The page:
Thursday, July 1, 2010

Business as Mission: Not an Either Or Strategy

It’s deeply embedded into our evangelical worldview that business and mission are like oil and water…they don’t mix.

I know because even though I am a big proponent of business as mission and have spent the last 11 years running a faith venture organization, I still find myself, at times, subconsciously dividing the two and thinking that business is business and ministry is ministry.

Last week, I participated in a business leader forum and heard another Christ-follower lamenting about how his business goals seem less spiritual than the mission goals he aspires to in his business. Yet, in his view, the business goals are more important to the survival of his business than any other activity.

For followers of Christ, the reality is that the imaginary dividing wall that we sometimes try to erect between life and faith has been torn down. Business activities can reflect God’s will if they are done with great faith.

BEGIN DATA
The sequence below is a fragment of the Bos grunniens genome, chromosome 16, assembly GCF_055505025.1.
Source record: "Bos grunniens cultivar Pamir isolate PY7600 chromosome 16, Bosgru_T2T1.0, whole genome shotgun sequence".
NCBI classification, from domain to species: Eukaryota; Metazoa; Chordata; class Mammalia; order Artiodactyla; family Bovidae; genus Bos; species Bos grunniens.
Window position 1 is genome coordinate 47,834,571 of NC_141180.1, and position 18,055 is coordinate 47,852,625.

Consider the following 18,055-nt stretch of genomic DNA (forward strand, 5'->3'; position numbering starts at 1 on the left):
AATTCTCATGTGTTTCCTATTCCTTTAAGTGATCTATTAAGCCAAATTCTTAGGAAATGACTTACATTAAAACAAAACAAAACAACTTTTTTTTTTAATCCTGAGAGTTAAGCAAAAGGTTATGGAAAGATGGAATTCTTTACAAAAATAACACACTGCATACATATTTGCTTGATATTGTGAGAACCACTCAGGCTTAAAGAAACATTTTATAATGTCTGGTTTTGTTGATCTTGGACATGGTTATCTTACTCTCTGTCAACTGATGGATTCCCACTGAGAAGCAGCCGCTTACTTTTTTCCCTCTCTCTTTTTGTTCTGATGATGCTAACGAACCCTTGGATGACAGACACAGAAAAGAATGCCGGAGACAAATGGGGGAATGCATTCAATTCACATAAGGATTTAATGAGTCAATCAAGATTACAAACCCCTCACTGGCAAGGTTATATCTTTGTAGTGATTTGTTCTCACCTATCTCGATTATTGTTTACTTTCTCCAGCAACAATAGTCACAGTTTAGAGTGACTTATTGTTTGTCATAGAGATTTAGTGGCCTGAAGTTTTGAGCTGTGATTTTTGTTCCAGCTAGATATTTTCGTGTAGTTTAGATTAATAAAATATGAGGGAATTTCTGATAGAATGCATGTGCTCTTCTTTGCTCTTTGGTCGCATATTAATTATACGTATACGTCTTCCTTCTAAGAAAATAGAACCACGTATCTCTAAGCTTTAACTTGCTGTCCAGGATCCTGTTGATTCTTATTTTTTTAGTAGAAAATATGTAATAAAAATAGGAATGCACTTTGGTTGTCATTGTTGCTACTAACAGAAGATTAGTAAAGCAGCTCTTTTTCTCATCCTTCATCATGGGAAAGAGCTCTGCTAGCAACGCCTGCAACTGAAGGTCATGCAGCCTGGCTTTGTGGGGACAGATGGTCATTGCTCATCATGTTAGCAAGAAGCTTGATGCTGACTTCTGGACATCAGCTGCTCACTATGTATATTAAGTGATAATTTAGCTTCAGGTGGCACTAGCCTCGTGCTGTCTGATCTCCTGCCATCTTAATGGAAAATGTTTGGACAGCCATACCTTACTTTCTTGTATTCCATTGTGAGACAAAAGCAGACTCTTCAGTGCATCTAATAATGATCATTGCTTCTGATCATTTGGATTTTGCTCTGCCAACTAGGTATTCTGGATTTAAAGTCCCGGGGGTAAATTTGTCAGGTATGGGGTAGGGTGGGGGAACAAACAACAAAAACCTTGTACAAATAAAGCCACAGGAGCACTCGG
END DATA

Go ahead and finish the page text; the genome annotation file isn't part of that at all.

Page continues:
I have always been drawn to business entrepreneurialism because I like starting things. Indeed, one of the best characteristics of business is its creative nature. Businesses are about creating opportunity by meeting needs through goods and services. So at the very heart of business is the creative spark with which God has imbued humans.

I think God smiles when we create because He is the author of creation. And as image bearers of God, we are most human when we create and it becomes an act of worship toward the God that created us.

We diminish God’s purposes when we dismiss the worthiness of business as not spiritual enough. If God called us to create though business then we are bringing him the most glory when we use those gifts to our greatest abilities. And, if in the process of creating or growing a business, we strive to live day to day as an example of the gospel in action then we have mastered what it means to do business as ministry.

Today, our culture collectively has a heightened hypocrisy meter that goes off when our actions conflict with our professions of faith. Never underestimate the power of simply living out our faith in action over the long haul instead of attempting to live only by our words.

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